In an early chapter of The Race of Sound, Eidsheim analyzes formal voice lessons and classical vocal pedagogy as acute illustrations of a general tendency to racialize timbre; in interviews she conducted with thirteen voice teachers, eleven told her “they can always tell the ethnicity of the singer by his or her vocal timbre.” Their views about racialized timbre do not necessarily correlate with or arise from racial prejudice, Eidsheim asserts, but rather rely on belief in the figure of sound. The Race of Sound includes case studies to demonstrate her approach of critical performance practice, as applied to the opera singer Marian Anderson, the jazz singers Jimmy Scott and Billie Holiday, and the creation and reception of racialized voices for the vocal synthesis program Vocaloid. These case studies are unified by her effort “to deconstruct how a given voice is created” by listeners as well as the vocalizer, her emphasis on the style and technique of individual vocalizers over assumptions about their identity, and the failure of audiences to fully appreciate or reward these singers’ talents because of beliefs in racialized timbre and, in Scott’s case, gendered timbre.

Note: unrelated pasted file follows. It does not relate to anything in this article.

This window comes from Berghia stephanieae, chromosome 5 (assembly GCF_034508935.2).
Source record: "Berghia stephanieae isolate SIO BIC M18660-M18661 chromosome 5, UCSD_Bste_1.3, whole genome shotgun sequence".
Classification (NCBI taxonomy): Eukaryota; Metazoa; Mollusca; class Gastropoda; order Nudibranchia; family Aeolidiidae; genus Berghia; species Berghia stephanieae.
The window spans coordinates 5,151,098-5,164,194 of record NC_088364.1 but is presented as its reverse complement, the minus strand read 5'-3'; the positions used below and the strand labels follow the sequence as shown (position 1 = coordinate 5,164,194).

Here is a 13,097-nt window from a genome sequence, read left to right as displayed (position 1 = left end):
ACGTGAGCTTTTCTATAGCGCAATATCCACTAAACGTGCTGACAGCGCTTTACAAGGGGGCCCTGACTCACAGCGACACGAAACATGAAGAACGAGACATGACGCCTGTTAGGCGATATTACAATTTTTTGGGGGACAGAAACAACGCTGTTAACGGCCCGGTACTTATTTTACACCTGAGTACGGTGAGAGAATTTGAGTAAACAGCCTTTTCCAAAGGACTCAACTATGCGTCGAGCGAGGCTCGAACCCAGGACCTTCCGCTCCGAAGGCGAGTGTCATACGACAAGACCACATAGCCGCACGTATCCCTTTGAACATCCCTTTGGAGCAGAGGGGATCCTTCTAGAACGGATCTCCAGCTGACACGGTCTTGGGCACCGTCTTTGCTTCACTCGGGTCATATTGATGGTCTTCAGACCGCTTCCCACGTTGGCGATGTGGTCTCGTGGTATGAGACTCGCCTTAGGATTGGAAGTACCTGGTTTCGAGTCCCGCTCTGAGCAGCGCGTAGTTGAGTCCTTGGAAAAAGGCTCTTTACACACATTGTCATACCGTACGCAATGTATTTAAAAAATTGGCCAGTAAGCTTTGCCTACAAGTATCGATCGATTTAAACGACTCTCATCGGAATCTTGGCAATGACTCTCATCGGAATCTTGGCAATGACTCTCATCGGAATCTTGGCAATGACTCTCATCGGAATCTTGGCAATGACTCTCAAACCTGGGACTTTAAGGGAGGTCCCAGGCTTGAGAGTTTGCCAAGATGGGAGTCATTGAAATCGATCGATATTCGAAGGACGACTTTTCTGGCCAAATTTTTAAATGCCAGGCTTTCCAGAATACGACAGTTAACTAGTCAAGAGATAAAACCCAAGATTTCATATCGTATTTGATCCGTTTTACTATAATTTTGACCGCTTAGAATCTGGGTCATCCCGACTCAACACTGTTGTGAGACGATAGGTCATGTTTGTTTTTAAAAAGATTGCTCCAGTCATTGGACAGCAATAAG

Anderson’s career, like those of other African American opera singers after her, was limited in artistic opportunities because of “structural racism.” This included skepticism about whether an African American singer could sing opera at all (a number of critics asserted that as a race, African Americans should stick to spirituals) and the limited number of roles offered to African American singers, usually as exotic or marginalized figures. This last is not surprising, given that the European opera repertoire consists of traditional works composed in the seventeenth, eighteenth, nineteenth, and early twentieth centuries, works that also associate villainy with lower registers, for example, “basses and sometimes baritones, while the hero and romantic lead characters are written for tenors.”